Thursday, October 11, 2018

A Star Is Born (2018)


Long giving up on her aspirations as a singer/songwriter, Ally (Lady Gaga) works as a waitress in the morning and sidelines as the intermission act in a drag bar after shift. Drunk and high after a big concert, country superstar Jackson Maine (Bradley Cooper) finds himself in the same venue, watching Ally perform her own rendition of La Vie en Rose. He spots not only a potential love interest, but also a promising talent that can make it big if given the chance. The two spend the night bar hopping and grocery shopping. When he asks her to sing one of her original compositions at his concert, what follows is a whirlwind romance leading to a rapid ascent to superstardom. As one career skyrockets, the other nosedives. Will fame eventually cause their romance’s downfall?

Lady Gaga has been acting since Just Dance. It’s just that it was always a bigger than life performance for her using her music videos as an outlet. She also relied on a flamboyant persona which overshadowed much of what she had to offer. In the end, there was no clear line between the person and the act. Although potential was evident, the same could be argued for her Golden Globe-winning American Horror Story performance. In a Star Is Born, a legit actress is born.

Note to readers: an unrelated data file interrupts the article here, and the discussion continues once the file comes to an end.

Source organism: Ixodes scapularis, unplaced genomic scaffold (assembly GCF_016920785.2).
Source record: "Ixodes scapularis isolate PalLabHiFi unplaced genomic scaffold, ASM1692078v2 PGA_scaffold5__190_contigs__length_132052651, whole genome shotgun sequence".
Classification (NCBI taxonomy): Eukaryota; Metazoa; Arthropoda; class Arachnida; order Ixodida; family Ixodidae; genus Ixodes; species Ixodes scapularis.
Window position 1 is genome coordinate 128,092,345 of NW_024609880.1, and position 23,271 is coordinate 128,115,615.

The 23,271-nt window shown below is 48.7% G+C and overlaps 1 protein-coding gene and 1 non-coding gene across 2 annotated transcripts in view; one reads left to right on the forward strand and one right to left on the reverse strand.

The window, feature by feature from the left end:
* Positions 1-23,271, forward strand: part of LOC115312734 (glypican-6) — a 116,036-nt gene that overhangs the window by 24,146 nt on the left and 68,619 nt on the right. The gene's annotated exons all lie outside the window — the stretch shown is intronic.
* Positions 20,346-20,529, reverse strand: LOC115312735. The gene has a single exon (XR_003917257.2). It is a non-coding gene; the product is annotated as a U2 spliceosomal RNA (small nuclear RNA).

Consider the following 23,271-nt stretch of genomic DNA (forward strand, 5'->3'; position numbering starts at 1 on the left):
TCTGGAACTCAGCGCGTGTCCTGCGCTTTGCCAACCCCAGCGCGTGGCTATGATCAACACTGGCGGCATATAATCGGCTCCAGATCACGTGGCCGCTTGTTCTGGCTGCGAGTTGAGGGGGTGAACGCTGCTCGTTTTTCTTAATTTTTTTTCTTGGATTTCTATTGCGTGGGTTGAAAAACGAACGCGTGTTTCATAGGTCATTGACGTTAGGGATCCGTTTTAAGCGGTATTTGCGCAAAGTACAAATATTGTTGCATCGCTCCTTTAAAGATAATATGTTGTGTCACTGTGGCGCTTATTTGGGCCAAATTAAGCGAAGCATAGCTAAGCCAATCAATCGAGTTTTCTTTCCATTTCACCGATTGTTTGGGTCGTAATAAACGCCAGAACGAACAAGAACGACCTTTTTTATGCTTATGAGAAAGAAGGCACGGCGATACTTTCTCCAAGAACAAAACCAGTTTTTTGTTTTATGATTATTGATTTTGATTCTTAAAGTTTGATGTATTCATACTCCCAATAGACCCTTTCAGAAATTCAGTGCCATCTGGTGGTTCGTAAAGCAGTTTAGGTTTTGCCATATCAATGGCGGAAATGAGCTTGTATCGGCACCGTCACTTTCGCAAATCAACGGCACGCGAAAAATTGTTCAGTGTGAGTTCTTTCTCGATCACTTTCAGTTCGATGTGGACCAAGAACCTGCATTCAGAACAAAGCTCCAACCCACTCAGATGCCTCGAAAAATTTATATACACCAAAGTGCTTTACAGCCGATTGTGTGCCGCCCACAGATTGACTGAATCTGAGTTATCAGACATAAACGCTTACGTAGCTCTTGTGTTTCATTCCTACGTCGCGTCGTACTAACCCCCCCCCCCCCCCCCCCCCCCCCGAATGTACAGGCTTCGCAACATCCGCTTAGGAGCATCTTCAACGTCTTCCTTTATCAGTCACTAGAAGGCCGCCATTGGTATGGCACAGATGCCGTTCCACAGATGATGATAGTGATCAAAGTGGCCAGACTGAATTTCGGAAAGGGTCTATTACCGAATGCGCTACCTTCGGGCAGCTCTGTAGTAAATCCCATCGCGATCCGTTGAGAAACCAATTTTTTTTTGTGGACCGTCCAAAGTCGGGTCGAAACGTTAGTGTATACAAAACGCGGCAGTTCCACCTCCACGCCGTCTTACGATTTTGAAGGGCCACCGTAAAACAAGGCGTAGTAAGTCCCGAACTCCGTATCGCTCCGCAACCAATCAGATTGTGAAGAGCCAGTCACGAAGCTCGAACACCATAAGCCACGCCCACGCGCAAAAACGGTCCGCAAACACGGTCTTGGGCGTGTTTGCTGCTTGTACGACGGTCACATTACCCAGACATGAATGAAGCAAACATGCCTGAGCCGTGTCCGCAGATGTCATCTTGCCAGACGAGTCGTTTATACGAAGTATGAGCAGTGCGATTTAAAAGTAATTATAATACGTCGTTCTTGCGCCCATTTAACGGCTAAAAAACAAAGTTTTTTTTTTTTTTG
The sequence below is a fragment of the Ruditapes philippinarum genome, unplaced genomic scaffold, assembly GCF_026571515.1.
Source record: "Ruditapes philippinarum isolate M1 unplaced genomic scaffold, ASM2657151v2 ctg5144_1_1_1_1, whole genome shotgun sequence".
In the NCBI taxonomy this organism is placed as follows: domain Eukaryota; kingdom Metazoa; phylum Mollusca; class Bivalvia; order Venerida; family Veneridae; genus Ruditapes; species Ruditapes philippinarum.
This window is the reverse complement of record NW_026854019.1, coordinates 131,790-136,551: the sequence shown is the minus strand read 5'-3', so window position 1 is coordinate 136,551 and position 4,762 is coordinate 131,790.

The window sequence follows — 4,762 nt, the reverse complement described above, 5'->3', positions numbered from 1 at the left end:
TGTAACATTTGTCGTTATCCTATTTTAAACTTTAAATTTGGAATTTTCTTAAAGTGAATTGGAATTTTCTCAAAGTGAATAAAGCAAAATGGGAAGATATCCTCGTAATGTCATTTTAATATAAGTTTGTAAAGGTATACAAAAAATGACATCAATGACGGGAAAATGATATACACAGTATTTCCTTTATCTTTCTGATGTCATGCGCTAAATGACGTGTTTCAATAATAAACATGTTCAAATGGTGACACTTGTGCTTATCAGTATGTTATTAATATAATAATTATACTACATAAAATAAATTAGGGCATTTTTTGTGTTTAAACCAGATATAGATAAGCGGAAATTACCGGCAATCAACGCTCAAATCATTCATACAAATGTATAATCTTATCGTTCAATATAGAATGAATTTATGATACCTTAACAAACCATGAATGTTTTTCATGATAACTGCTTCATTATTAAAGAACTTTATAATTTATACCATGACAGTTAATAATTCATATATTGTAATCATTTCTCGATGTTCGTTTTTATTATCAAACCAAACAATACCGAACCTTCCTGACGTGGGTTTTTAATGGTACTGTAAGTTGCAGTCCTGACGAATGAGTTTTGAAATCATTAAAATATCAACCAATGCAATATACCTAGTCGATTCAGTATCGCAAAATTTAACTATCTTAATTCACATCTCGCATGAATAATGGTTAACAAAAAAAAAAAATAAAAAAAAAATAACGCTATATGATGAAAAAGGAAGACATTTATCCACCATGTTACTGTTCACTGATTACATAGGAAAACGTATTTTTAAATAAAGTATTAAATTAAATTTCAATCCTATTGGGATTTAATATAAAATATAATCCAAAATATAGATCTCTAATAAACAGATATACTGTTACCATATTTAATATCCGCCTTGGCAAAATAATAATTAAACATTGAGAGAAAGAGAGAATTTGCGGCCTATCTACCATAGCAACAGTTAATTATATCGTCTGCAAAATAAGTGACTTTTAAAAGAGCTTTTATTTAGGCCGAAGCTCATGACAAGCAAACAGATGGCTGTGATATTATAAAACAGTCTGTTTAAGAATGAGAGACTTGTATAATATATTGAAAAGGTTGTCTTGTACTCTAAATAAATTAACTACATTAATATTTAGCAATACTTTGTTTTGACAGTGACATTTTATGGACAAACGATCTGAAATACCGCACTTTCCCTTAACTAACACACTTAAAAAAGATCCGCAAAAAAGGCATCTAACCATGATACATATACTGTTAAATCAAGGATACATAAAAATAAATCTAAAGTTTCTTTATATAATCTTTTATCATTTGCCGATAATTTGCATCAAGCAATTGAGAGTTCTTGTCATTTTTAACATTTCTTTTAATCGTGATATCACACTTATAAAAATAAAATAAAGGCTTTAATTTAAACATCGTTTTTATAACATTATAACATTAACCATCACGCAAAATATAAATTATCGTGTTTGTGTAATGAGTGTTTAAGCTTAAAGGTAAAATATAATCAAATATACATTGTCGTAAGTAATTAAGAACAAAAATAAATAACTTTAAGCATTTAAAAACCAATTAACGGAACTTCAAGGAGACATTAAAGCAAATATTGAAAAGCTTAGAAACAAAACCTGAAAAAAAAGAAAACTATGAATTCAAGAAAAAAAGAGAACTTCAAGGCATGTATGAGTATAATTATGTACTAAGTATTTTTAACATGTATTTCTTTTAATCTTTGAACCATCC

The first act gives us a good glimpse of Lady Gaga sans make-up and she is able to establish her character as distinct from her own persona early on. In the second act, all glammed-up Ally with orange hair and shiny costumes comes close to the Lady Gaga that we know, except that by then we can already separate the actress from the role. It also helps that Ally gives off an 80’s disco diva kind of vibe as opposed to Lady Gaga’s avant-garde style.

For now, a Golden Globe nomination and, perhaps, even a win is already assured. The Oscars will be a little tougher, but we can already bet a shoo-in Best Actress nod, and more or less a strong fighting chance for that Best Original Song statuette. As for Cooper, he is not outshined, but perhaps he has a stronger chance in the Best Director category. For a directorial debut, his take on this umpteenth remake is more than satisfying. The film is long at two hours and a half, yet never boring and laced with enough humor and, of course, much heart.

I haven’t seen any of the earlier versions so there is no point of comparison here. However, it seems that the main premise is kept intact, that of the rise of a woman’s career as her husband’s declines. This storyline is not alien to us, we’ve seen other films and read novels dealing with such gender dynamics over and over again, but most of them end the same way. Perhaps where the 2018 remake fails is in choosing not to update its narrative, as if giving you the message that if you are a woman you can’t be successful without sacrificing your relationship. But then again, changing the ending would have been a cop-out. Everyone needs that emotional kick after all.

Even so, Cooper does a great job in shedding light to various themes that are ever relevant in society nowadays. The narrative tackles substance abuse, codependency, mental illness, suicide. These are important issues that have to be discussed, because in doing so lives can be saved. Kudos to the cast and crew for dabbling in such themes yet managing to maintain the humor and giving us such a good soundtrack. This is clearly a passion project for those involved, and that passion simply transcends the screen.

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